by Sean Mellody
For this first run of the BOMBing Run in April we are trying something different, our first ever technical round. Inspired by my obsession with the British Baking Show and with the help from Eric at Brew Your Own Beer, we decided this year we'd change things up and have entrants all brew the same style but also the same recipe exactly, to see who can get it just right. Once our poll picked the styles, an Ordinary Bitter was the best option for the technical, as it's simple, easy to brew and is designed to have the brewer showcase their ability to follow a recipe, maintain a good fermentation and produce a low gravity, yet flavorful beer.
Technically speaking a bitter is simply a Pale Ale. They are at their core, session beers. The essence of a good bitter is the malt. The beer is meant to showcase the robust malt, balanced by simple english hop bitterness. If you're really looking for what defines this over a British Pale it is the hop aroma and bitterness. A Ordinary Bitter will be more ready and malt forward, versus a pale ale where the aroma is the star. According to All About Beer:
Bitters are often pigeonholed into one of three different classifications based on original gravity and alcohol content, with a concomitant hop rate that puts them within a respective balance. The fairest of the lot is ordinary bitter. With an alcohol by volume (ABV) rating of less than 4 percent, ordinaries are perfect session beers. They are dark gold to copper in color and could be considered a summer beverage. With plenty of malt backbone to back up the hops, an ordinary bitter is proof that a beer need not be big to be beautiful. Hop rates run up to about 35 International Bittering Units (IBU).
The middle wrung on the bitter ladder is occupied by special, or best, bitters. Less than 4.6 percent ABV, it is simply a strong version of an ordinary—still a session beer, a little more filling, and with a tad more malt character. Most of the bitters fall into this category. Up to 40 IBU helps offset the more lavish character of a best bitter.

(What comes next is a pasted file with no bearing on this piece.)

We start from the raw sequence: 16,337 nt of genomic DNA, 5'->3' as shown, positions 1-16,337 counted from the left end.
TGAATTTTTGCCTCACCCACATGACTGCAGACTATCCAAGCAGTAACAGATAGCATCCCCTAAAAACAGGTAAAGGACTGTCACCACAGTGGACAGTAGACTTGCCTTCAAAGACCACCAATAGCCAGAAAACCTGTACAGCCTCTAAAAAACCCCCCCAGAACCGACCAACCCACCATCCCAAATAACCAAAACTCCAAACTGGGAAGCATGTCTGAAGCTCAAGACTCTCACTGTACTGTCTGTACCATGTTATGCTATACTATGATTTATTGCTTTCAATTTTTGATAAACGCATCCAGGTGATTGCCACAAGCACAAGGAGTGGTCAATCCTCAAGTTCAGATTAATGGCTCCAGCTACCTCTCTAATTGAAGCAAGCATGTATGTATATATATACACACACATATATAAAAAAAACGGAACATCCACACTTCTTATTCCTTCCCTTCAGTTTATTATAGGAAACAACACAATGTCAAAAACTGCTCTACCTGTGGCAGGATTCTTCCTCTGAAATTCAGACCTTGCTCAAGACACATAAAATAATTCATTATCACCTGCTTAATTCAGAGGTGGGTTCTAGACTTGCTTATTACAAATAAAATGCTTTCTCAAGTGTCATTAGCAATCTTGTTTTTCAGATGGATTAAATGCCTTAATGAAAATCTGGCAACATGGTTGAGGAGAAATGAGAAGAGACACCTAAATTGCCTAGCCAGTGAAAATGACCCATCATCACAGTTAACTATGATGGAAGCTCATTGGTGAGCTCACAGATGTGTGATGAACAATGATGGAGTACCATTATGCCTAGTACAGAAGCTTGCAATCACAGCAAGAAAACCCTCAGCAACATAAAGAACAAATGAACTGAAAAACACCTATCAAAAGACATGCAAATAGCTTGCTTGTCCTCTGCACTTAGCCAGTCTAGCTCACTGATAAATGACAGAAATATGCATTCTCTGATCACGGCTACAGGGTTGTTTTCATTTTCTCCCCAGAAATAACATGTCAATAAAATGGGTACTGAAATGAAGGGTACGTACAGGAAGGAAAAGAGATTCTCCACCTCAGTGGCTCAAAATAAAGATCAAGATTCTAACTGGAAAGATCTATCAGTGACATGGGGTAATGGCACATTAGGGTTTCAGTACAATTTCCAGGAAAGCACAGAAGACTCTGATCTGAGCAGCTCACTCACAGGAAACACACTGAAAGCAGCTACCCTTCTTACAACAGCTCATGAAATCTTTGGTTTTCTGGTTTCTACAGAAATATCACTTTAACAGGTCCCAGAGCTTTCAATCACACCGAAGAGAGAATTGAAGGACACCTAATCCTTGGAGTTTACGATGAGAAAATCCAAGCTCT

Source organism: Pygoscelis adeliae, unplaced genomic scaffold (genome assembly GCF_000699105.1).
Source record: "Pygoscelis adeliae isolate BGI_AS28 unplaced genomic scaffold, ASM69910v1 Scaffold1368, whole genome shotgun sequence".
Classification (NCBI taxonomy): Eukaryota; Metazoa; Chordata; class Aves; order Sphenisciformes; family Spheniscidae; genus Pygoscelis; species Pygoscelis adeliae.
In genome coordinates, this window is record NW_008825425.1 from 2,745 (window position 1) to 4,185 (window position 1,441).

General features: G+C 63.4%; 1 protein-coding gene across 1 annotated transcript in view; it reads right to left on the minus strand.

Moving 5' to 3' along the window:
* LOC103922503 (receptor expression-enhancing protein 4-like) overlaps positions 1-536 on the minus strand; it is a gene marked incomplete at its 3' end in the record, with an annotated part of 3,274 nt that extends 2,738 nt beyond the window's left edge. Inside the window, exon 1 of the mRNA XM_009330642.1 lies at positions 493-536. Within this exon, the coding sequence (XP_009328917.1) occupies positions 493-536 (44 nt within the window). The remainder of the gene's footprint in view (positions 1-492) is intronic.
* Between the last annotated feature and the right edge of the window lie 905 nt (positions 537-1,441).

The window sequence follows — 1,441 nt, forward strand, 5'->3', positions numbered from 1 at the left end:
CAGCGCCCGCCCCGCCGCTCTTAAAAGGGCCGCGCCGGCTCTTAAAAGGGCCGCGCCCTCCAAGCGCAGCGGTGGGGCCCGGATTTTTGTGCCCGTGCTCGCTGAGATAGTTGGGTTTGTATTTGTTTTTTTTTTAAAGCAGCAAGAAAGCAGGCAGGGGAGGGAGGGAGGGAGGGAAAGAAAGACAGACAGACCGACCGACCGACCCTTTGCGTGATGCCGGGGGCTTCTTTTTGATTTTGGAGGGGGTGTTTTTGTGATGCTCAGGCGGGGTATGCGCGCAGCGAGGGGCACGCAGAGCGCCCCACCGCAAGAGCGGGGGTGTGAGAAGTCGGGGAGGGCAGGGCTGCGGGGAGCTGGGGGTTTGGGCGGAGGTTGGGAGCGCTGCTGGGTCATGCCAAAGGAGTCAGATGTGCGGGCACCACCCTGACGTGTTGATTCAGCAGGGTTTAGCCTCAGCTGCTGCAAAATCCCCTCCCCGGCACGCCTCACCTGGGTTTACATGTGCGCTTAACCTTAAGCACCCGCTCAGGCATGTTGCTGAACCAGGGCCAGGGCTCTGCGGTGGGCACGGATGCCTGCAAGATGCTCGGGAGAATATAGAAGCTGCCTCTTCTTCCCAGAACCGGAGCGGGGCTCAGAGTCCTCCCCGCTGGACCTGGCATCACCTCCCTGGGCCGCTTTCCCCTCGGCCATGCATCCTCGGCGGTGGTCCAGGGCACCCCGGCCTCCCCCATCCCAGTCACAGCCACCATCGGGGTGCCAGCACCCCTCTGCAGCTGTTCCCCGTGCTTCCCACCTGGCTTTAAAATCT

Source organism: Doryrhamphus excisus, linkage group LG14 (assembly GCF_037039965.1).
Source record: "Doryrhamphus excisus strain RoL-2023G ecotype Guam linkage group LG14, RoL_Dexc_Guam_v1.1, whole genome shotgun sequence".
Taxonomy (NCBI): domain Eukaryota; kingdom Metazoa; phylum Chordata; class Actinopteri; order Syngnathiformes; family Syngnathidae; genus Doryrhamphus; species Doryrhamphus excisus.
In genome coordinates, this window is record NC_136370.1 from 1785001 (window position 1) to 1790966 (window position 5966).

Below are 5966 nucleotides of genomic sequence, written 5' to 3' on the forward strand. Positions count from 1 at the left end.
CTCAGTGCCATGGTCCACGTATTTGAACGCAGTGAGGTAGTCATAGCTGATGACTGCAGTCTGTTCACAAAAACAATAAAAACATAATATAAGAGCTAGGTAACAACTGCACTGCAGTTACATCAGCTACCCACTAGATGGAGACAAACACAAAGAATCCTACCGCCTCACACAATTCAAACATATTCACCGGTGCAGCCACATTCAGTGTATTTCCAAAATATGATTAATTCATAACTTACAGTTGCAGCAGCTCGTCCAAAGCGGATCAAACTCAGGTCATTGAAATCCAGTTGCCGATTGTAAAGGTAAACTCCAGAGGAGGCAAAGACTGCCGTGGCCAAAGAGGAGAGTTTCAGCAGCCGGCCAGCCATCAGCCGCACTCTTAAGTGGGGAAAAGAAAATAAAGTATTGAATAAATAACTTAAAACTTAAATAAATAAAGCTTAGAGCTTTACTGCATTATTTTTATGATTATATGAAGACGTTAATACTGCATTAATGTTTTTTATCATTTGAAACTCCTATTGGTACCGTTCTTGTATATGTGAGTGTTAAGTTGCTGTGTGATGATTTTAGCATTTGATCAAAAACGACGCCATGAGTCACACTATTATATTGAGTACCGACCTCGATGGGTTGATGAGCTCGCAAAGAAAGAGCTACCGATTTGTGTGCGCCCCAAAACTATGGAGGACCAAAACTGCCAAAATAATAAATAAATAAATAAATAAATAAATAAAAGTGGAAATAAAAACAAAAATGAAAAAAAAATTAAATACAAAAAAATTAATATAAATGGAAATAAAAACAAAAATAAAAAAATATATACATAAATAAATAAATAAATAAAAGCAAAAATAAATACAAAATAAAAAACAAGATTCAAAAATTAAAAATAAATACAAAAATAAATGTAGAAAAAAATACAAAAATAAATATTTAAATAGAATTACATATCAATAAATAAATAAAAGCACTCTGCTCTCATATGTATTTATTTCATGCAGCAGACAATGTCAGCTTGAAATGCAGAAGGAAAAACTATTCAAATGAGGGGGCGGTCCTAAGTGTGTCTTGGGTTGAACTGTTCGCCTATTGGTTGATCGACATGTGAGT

At the top of the hierarchy are extra special or strong bitters. They range from 4.6 to as much as 6 percent ABV and over 50 IBU. Still very quaffable, they generally have a stiff maltiness and some more complexity owing to the sheer increase in raw materials. Sometimes offered as a seasonal, these are very satisfying brews.
For our BOMBing Run, we are focused on the Ordinary Bitter, for it's low abv and the ability to not hide behind hops for if your brewing technique or fermentation isn't just right you can't hide it and we'll know. My goal in this recipe was to keep it simple and aim for a soft malty, beer with a biscuity, nutty, or toasty quality.
The key to a great Bitter is freshness. You want to serve this within 4-5 weeks of brewing for best results.
The recipe is simple and easy to follow:
Recipe Specifications - 5 Gallon All Grain
Boil Size: 6.5 gal
Post Boil Volume: 5.06 gal
Batch Size (fermenter): 5.00 gal
Bottling Volume: 4.75 gal
Estimated OG: 1.042 SG
Estimated Color: 9.1 SRM
Estimated IBU: 25 IBUs
Brewhouse Efficiency: 75.00 %
Est Mash Efficiency: 70.5 %
Boil Time: 60 Minutes
90% - 6 lbs 12oz Maris Otter
14.6% - 12oz Crystal 80
Boil: 60min - 1.00 oz Fuggle [4.5 %]
Boil: 60min - .5 oz East Kent Golding [5.00 %]
Boil: 15min - 1 Whirlfloc Tablets
1 package Dry Lallemand London ESB
Sacch rest - 60 min @ 152 F
Fly Sparge 4 gallons of 168f
Misc: 30 seconds of pure O2 before pitching yeast.